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Just put a heat lamp in an old locker to make a kiln. This is the same set up my dad had to dry walnut planks when he was making rifle stocks. I don't know how much faster this will dry sticks so I bought a moisture meter to track the progress. I had been using the locker for storing wood. Tomorrow I'll clear out the locker and trim some new cut sticks so they will fit and get the process started. Bumper Automotive tire Automotive lighting Automotive exterior Vehicle door
 

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Looks like it would work. I have a commercial hardwood mill near me that uses a solar kiln. Like a green house with a vent to regulate the drying.
 

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It looks like a good idea. Do you rotate the shanks to equalize the drying of top and bottom of the sticks?
 

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Cool idea. The handles of the last few sticks I've done I dried in the microwave, but that obviously wouldn't work for a shank. It would be interesting to know how much (if any) checking you get in the cut ends. Or do you wax or paint them to reduce cracks?
 

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Discussion Starter · #5 ·
This is the first full day I've had the kiln going. My dad had used it for about 25 or so years but didn't use it for the last 5 years or so he was living because he had slowed down and had 200+ blanks dried -plenty to pick and choose from. He was drying walnut heartwood planks so I assume a shank with sapwood and heartwood (basically a section of a whole, yet small tree) is more likely to crack. Very rarely, if ever, did he have a plank check. He always dipped the ends in wax. Every once in a while rotating the wood but I think there would be enough airflow through the locker that it may not be necessary if it is not very full.

Basically this is just a metal box with a 250 watt heat lamp with a 12 inch reflecter hung in it. Not counting the moister meter I got just to satisfy my curiosity $17 + electicity is all I have invested in this. A pretty simple set up so I'll be happy with however long this cuts down the wait for sticks to dry. At least I feel like I'm doing something about it.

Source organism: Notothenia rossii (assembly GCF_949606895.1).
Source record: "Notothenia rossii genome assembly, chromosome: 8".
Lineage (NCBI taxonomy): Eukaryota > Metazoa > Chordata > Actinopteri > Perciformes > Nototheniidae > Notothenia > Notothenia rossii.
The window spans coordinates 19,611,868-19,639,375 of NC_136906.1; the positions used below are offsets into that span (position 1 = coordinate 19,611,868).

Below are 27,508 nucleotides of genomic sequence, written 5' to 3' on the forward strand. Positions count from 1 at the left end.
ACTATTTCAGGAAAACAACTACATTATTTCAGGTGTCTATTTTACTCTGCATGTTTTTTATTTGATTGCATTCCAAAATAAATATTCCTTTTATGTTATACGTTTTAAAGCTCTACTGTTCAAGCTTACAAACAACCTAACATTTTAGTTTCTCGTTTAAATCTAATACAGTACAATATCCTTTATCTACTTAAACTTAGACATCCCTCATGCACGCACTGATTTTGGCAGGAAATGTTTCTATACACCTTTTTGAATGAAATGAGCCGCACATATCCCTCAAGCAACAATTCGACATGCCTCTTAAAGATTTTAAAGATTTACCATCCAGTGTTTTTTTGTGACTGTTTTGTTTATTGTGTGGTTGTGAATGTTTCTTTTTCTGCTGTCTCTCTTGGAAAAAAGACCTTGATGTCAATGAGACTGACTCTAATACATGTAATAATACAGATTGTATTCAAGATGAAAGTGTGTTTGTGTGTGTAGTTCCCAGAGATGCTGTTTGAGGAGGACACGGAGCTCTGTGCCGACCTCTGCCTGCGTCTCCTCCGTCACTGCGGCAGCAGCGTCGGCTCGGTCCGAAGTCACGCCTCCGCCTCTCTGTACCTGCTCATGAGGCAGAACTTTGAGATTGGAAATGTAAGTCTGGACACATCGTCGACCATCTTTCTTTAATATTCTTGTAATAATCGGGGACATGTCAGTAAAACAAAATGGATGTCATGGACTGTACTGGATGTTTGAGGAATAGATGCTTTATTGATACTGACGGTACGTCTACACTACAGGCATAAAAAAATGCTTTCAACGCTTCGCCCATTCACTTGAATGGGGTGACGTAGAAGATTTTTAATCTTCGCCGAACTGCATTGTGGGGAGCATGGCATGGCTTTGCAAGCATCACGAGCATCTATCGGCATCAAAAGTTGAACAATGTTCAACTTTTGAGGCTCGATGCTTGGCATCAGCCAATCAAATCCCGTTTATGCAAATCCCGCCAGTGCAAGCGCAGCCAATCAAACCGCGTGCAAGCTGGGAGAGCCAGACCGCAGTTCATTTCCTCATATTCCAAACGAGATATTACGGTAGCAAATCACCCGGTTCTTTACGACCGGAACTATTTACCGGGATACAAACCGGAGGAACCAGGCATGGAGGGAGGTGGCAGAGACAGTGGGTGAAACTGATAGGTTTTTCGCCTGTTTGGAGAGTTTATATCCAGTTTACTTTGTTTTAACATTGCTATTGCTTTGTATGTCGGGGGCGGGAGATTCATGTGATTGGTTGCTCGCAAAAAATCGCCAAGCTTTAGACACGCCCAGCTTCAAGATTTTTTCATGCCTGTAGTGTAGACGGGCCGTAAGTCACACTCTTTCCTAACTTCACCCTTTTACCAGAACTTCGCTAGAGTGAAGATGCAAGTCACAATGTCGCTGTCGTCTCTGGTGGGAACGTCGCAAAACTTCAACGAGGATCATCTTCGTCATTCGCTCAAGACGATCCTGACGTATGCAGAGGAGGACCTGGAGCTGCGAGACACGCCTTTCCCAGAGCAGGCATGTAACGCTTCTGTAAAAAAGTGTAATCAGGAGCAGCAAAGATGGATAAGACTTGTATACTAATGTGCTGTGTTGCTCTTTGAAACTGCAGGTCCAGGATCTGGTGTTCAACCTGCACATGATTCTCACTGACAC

For now I'm drying some shanks I cut last winter and dead limbs from earlier this year just to finish them off before getting started with the new cut sticks. I just didn't have as much time today as I thought I would to trim and reseal the new stuff. Should get to it this weekend.
 

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Discussion Starter · #6 ·
I havn't kept track of the moisture levels like I had thought I would but started working on a hiking stick I cut from a redbud tree that was knocked over by a dead tree between Thanksgiving and the 1st of Dec. The moisture reading is at 9%. It is a little thinner than most of my cane and stick blanks start at- 1 9/32 at the top and 3/4 on the bottom. Everything that is larger in the kiln has a higher moisture content 10%-19%. No issues with checking if it is sealed on the ends. Not sure how much this has shortened the drying time but at least I feel like I'm doing something positive about it. As it is I took the heat lamp out of the kiln and put it under the house for just over a month this winter to keep the water lines from freezing.
 

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I have used a moisture meter for a few years and use when reading is 14% or less, in the uK we tend to leave bark on and also straighten our shanks and at the14% moisture reading and have no problems with cracking when heating and straightening. Used a similar chamber when home wine making and fitted a wired in thermostat to maintain a more constant and controllable temperature (one used for home central heating), also a small computer fan linked in to create an air flow to eliminate/reduce hot and cold spots - worked well. The added bonus of the thermomstat is it reduced running cost, the cupboard was also insulated to reduce heat loss.
 
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